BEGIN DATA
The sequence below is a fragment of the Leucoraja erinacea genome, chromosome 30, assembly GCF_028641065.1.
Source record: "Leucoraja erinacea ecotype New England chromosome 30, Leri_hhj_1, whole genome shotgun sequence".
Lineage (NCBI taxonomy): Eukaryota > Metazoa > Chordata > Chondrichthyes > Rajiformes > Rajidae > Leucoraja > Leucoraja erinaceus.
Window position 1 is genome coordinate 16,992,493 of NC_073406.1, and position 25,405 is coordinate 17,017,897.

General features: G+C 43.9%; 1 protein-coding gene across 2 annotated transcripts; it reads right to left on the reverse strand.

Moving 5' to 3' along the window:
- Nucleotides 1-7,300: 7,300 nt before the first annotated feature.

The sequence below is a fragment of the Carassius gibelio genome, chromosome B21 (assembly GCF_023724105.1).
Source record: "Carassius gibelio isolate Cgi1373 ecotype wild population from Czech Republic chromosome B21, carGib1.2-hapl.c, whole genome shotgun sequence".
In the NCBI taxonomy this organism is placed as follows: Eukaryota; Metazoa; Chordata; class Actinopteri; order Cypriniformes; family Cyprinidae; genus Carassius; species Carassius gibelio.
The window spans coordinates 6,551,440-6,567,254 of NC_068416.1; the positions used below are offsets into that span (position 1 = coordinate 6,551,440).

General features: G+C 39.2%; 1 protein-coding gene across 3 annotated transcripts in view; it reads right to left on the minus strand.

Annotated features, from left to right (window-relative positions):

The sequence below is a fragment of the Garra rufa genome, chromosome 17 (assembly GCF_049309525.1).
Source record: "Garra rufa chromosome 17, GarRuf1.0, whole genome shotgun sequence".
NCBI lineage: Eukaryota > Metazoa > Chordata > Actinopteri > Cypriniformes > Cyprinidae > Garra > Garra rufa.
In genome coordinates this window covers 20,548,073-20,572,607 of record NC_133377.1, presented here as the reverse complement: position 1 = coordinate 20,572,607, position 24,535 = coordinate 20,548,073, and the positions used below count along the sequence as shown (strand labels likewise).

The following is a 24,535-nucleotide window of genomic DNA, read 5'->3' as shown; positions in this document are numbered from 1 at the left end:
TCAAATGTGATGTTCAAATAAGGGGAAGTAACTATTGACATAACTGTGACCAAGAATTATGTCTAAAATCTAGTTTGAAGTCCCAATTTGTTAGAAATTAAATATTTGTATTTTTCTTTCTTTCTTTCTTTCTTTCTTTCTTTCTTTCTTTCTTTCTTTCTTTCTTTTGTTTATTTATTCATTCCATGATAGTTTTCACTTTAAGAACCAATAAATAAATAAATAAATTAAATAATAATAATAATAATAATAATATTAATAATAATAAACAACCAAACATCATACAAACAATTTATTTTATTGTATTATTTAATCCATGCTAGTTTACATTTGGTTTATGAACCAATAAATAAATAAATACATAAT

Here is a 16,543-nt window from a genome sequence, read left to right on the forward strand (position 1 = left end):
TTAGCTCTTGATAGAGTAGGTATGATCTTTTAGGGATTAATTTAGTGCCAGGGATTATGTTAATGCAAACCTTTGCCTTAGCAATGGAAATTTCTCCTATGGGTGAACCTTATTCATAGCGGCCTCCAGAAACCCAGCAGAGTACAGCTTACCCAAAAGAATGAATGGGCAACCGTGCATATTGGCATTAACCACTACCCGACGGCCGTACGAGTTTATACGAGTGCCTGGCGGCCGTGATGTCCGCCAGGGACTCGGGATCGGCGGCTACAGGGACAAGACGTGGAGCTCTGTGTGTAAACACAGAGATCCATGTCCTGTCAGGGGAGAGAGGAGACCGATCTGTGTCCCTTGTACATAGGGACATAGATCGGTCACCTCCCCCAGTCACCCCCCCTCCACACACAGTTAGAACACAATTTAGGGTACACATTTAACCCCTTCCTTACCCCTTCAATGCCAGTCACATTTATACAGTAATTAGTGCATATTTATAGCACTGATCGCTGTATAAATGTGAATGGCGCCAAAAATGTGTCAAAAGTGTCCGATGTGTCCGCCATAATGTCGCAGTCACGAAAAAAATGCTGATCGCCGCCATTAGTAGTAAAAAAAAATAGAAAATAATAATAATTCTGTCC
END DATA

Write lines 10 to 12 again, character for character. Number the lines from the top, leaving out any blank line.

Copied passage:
In the NCBI taxonomy this organism is placed as follows: Eukaryota; Metazoa; Chordata; class Actinopteri; order Cypriniformes; family Cyprinidae; genus Carassius; species Carassius gibelio.
The window spans coordinates 6,551,440-6,567,254 of NC_068416.1; the positions used below are offsets into that span (position 1 = coordinate 6,551,440).

General features: G+C 39.2%; 1 protein-coding gene across 3 annotated transcripts in view; it reads right to left on the minus strand.